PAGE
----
What do you need to get in?
Main entry requirements
CCC including English and 1 Science subject (Biology, Chemistry, Geography, Human Biology, Maths or Physics) plus GCSE English and Maths at C or above if not already at A level. English and Any Science subject.
BBBC including English and 1 Science subject (Biology, Chemistry, Geography, Human Biology, Maths, Physics or Health and Food Technology) plus English and Maths at standard grade 3 or above, Intermediate 2 or national 4 if not already at Higher.
24 points to include 2 higher subjects at 4 points
If your qualifications aren’t listed here, you can use our UCAS points guide of 96 and refer to the university’s website for full details of all entry routes and requirements.
% applicants receiving offers78%
Provided by UCAS, this is the percentage of applicants who were offered a place on the course last year. Note that not all applicants receiving offers will take up the place, so this figure is likely to differ from applicants to places.
Tuition fee & financial supportNot available
Maximum annual fee for UK students. NHS-funded, sandwich or part-time course fees may vary.
If you live in:
- Scotland and go to a Scottish university, you won’t pay tuition fees
- Northern Ireland and go to an NI uni, you’ll pay £3,805 in tuition fees
- Wales you’ll pay £3,810 in fees and get a tuition fee grant to cover the rest
Every degree course is different, so it’s important to find one that suits your interests and matches the way you prefer to work – from the modules you’ll be studying to how you’ll be assessed. Top things to look for when comparing courses
Year 1: 2 modules in Psychology and 4 science modules selected from biology; chemistry; mathematics; physics and earth science according to previous qualifications and preference; psychology modules introduce psychological research and cover individual differences, learning and cognitive processes; 2 further modules: Computing; word-processing and presentation. Year 2: Four modules cover social science methods; social psychology and developmental psychology; 4 modules in subjects of students choice determined by previous years of study. Year 3: Developmental psychology; social psychology and the biolgoical basis of behaviour are covered; modules: Perception; methods and methodology; 2 elective modules offered: Psychology or science options. Year 4 (Honours): Core studies in psychology: Memory and attention; language and thinking, individual differences and science in psychology: Dissertation on a specialised topic; 2 elective modules: Psychology or science options.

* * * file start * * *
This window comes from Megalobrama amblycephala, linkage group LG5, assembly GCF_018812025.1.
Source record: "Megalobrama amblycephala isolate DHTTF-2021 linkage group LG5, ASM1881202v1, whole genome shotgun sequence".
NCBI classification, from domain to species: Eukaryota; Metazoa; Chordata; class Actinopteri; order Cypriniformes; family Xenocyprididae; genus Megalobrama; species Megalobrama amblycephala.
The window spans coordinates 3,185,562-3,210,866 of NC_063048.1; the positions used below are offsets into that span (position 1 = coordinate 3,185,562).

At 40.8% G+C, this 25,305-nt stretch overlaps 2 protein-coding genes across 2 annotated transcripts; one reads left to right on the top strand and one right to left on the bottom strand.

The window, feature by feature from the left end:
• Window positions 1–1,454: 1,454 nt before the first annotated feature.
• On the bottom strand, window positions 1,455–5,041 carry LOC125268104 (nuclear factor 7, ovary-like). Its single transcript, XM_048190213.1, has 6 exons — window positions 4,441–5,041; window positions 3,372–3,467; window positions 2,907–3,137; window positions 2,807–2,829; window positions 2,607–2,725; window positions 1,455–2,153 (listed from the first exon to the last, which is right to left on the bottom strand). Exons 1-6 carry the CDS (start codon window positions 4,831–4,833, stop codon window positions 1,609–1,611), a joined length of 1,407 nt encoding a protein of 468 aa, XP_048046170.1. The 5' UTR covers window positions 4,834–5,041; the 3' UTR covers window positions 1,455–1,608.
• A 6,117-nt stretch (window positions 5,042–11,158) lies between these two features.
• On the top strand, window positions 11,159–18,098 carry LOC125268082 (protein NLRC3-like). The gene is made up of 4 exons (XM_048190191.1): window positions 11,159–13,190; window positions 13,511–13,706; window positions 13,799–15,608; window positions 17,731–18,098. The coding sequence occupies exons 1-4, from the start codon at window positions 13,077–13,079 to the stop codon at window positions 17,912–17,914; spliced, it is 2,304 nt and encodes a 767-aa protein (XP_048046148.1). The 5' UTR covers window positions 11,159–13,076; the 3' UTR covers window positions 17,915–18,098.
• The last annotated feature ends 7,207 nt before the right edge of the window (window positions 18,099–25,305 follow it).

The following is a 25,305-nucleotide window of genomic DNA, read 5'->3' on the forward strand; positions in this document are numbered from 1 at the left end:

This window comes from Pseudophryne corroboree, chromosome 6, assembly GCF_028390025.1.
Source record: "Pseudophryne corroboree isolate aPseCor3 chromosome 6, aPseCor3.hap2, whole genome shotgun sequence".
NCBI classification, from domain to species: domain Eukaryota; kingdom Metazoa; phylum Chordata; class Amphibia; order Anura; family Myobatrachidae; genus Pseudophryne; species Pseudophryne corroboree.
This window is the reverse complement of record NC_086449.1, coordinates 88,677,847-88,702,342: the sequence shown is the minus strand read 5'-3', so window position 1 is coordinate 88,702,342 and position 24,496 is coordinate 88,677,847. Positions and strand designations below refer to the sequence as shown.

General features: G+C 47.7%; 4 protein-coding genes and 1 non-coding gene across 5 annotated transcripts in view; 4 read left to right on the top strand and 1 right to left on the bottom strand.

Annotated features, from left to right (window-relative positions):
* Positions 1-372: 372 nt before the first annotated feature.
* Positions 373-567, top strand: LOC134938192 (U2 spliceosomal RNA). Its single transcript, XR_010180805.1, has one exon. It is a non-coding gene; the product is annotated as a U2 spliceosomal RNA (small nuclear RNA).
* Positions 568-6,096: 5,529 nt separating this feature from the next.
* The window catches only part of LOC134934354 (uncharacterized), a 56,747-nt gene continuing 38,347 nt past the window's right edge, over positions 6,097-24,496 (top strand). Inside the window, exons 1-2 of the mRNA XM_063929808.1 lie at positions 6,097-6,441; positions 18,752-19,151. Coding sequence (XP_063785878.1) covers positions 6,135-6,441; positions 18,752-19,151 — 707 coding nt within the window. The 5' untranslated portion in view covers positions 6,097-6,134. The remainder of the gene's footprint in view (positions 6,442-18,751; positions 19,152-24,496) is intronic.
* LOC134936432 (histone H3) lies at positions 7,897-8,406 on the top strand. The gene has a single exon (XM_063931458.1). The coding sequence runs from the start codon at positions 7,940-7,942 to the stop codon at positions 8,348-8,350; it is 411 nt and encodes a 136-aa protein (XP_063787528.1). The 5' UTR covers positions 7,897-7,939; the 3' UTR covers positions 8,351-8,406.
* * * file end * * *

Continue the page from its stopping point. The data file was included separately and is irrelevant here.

UWS is among the fastest growing institutions, offering modern, job market relevant degree courses to a wide demographic of students through different learning platforms. The Students' Association is on campus to support, enable and represent all students. It also offers the ultimate recreational and safe spaces in our campuses in Ayr, Hamilton and Paisley.
How you'll spend your time
Sorry, we don’t have study time information to display here
How you'll be assessed
Sorry, we don’t have course assessment information to display here
What do the numbers say for
Where there isn’t enough reliable data about this specific course, we’ve shown aggregated data for all courses at this university within the same subject area
What do students think about this subject here?
Here's how satisfied past students were – useful to refer to when you’re narrowing down your options. Our student score makes comparisons easier, showing whether satisfaction is high, medium or low compared to other unis.
Start building a picture of who you could be studying with by taking a look at the profile of people that have studied this subject here in previous years.
UK / Non-UK
Male / Female
Full-time / Part-time
Typical Ucas points
2:1 or above
What are graduates doing after six months?
Here’s what students are up after they graduate from studying this subject here. We’ve analysed the employment rate and salary figures so you can see at a glance whether they’re high, typical or low compared to graduates in this subject from other universities. Remember the numbers are only measured only six months after graduation and can be affected by the economic climate - the outlook may be different when you leave uni. What do graduate employment figures really tell you?